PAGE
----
Rare Oncology News

Disease Profile

Multiple myeloma

Prevalence
Prevalence estimates on Rare Medical Network websites are calculated based on data available from numerous sources, including US and European government statistics, the NIH, Orphanet, and published epidemiologic studies. Rare disease population data is recognized to be highly variable, and based on a wide variety of source data and methodologies, so the prevalence data on this site should be assumed to be estimated and cannot be considered to be absolutely correct.
1-5 / 10 000

33,100 - 165,500

US Estimated

1-5 / 10 000

51,350 - 256,750

Europe Estimated

Age of onset

Adult

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ICD-10

C90.0

Inheritance

Autosomal dominant A pathogenic variant in only one gene copy in each cell is sufficient to cause an autosomal dominant disease

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Autosomal recessive Pathogenic variants in both copies of each gene of the chromosome are needed to cause an autosomal recessive disease and observe the mutant phenotype

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X-linked
dominant X-linked dominant inheritance, sometimes referred to as X-linked dominance, is a mode of genetic inheritance by which a dominant gene is carried on the X chromosome.

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X-linked
recessive Pathogenic variants in both copies of a gene on the X chromosome cause an X-linked recessive disorder

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Mitochondrial or multigenic Mitochondrial genetic disorders can be caused by changes (mutations) in either the mitochondrial DNA or nuclear DNA that lead to dysfunction of the mitochondria and inadequate production of energy.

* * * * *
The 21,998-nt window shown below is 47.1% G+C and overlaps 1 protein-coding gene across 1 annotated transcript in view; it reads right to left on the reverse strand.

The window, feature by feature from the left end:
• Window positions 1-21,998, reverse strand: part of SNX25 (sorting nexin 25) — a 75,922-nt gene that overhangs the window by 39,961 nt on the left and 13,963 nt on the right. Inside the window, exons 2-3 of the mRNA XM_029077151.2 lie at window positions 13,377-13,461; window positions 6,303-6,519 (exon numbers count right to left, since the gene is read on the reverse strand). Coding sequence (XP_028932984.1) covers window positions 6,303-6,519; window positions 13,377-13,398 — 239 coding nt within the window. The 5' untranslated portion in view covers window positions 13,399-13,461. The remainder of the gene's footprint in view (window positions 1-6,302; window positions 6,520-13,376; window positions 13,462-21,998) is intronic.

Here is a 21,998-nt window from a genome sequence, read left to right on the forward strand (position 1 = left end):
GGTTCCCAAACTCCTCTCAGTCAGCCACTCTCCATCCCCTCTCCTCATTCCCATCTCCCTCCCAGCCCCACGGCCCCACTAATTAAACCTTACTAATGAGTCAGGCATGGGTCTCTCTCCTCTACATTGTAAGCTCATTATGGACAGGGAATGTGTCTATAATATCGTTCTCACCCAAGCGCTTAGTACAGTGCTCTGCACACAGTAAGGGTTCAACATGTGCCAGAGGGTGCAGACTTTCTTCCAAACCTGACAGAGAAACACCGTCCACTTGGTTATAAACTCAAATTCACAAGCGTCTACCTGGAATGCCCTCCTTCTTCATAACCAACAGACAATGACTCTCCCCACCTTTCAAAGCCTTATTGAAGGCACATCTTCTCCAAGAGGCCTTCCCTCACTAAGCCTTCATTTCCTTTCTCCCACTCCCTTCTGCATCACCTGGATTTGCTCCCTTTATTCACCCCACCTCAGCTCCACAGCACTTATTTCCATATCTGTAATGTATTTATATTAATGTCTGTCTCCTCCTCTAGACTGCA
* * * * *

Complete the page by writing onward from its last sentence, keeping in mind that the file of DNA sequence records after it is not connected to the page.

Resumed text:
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Multigenic or multifactor Inheritance involving many factors, of which at least one is genetic but none is of overwhelming importance, as in the causation of a disease by multiple genetic and environmental factors.

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Not applicable

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Other names (AKA)

Plasma cell myeloma; Kahler disease; Myelomatosis;

Categories

Blood Diseases; Nervous System Diseases; Rare Cancers

Summary

Multiple myeloma is a form of cancer that occurs due to abnormal and uncontrolled growth of plasma cells in the bone marrow. Some people with multiple myeloma, especially those with early stages of the condition, have no concerning signs or symptoms. When present, the most common symptom is anemia, which can be associated with fatigue and shortness of breath. Other features of the condition may include multiple infections; abnormal bleeding; bone pain; weak and/or easily broken bones; and numbness and/or weakness of the arms and legs.[1][2][3] The exact underlying cause of multiple myeloma is currently unknown. Factors that are associated with an increased risk of developing multiple myeloma include increasing age, male sex, African American race, radiation exposure, a family history of the condition, obesity, and/or a personal history of monoclonal gammopathy of undetermined significance (MGUS).[1][2][4] Treatment varies based on many factors, but may include one or more of the following interventions: chemotherapy, corticosteroid medications, targeted therapy, stem cell transplant, biological therapy, radiation therapy, surgery and/or watchful waiting.[1][2][3]

Symptoms

In some cases, multiple myeloma is not associated with any signs and symptoms. When present, the most common symptom is anemia (low red blood cell count), which can be associated with fatigue, shortness of breath, and dizziness. Other features of the condition may include:[2][5][6]

  • Bone pain
  • Nausea
  • Constipation
  • Loss of appetite
  • Frequent infections
  • Weight loss
  • Excessive thirst
  • Weakness and/or numbness in the arms and legs
  • Confusion
  • Abnormal bleeding
  • Weak bones that may break easily
  • Difficulty breathing

This table lists symptoms that people with this disease may have. For most diseases, symptoms will vary from person to person. People with the same disease may not have all the symptoms listed. This information comes from a database called the Human Phenotype Ontology (HPO) . The HPO collects information on symptoms that have been described in medical resources. The HPO is updated regularly. Use the HPO ID to access more in-depth information about a symptom.

Medical Terms Other Names
Learn More:
HPO ID